The Ministry of Defence (MoD) has acquired the government’s first quantum computer.
Quantum computers can make very complex calculations extremely quickly and their creators say they can solve the problems regular computers cannot.
The MoD will work with British company Orca Computing to explore applications for quantum technology in defence.
Stephen Till, of the MoD’s Defence Science and Technology Laboratory (DSTL), called it a “milestone moment”.
The computers found in most of our homes and workplaces process data in bits, which have a binary value of either zero or one.
Quantum computers instead use a two-state unit for data processing called a qubit.
This can represent digits like one or zero simultaneously through a quantum mechanical process called superposition, letting quantum computers bridge binary digits and cope with uncertainty where regular computers cannot.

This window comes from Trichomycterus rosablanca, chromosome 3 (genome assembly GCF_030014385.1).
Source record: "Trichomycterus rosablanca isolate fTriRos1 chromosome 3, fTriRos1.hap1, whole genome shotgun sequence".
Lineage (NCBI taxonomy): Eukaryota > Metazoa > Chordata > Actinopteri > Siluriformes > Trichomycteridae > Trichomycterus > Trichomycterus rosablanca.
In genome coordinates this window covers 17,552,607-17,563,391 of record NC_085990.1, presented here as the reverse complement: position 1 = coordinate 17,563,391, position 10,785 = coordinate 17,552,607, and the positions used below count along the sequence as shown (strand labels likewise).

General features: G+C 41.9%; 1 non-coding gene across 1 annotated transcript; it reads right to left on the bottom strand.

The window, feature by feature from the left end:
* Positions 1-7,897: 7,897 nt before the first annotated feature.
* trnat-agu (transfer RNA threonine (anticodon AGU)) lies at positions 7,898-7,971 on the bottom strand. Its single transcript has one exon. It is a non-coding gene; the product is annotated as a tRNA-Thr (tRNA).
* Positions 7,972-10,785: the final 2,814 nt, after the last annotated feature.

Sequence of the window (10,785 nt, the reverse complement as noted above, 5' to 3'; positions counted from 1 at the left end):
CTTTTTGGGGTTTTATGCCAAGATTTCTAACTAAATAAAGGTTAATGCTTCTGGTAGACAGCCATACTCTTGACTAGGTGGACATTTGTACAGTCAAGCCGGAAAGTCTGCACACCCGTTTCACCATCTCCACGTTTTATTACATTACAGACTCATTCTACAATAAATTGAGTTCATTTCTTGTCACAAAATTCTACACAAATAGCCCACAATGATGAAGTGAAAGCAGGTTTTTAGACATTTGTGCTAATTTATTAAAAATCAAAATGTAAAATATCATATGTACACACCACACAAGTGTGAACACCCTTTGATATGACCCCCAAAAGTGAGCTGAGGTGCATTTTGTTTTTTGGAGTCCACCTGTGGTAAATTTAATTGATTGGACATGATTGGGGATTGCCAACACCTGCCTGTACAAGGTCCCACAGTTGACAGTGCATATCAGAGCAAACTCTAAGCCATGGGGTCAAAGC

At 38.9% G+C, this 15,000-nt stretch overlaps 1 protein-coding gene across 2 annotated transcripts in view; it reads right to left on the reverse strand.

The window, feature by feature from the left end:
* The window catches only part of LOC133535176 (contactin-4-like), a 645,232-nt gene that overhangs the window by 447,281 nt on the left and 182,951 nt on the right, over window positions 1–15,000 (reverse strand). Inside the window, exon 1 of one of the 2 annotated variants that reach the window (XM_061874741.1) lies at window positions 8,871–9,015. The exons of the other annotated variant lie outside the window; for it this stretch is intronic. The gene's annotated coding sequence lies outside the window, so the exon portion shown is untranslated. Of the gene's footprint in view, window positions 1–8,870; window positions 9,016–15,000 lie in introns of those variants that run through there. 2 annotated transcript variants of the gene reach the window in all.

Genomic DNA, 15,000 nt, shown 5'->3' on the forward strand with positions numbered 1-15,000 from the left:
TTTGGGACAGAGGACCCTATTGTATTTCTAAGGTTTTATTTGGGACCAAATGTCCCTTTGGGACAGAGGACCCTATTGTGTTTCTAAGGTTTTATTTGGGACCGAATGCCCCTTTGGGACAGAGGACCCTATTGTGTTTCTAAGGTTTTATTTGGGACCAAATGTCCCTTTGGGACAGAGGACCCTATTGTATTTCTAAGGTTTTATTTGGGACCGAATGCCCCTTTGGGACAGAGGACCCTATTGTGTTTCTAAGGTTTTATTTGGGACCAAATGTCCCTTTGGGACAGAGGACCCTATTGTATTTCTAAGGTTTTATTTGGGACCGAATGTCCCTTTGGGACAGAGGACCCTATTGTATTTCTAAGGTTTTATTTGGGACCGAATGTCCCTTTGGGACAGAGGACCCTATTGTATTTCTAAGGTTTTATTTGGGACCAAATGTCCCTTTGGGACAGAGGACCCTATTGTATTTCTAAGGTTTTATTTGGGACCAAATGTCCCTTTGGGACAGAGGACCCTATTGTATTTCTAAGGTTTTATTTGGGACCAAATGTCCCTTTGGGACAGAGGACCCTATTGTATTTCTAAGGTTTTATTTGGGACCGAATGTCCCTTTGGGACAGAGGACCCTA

Quantum computing experts and physicists say this means that the problems combed over by average computers for years could be solved in a matter of minutes.
Promise v reality
Prof Winfried Hensinger, head of the Sussex Centre for Quantum Technologies at University of Sussex, says the true potential of quantum computers will take time to fully materialise.
“They can’t actually solve any practical problems yet. They’re enabling you to maybe gauge the possibilities of what working on a quantum computer would have if you can scale this machine to really large system sizes.”
But he adds the promise of quantum computing, and the MoD’s exploration of it, is still significant.
“Quantum computing can be disruptive in nearly any industry sector,” Prof Hensinger adds.
“You can imagine that within defence, there’s a lot of problems where optimisation can play a huge and very important role.”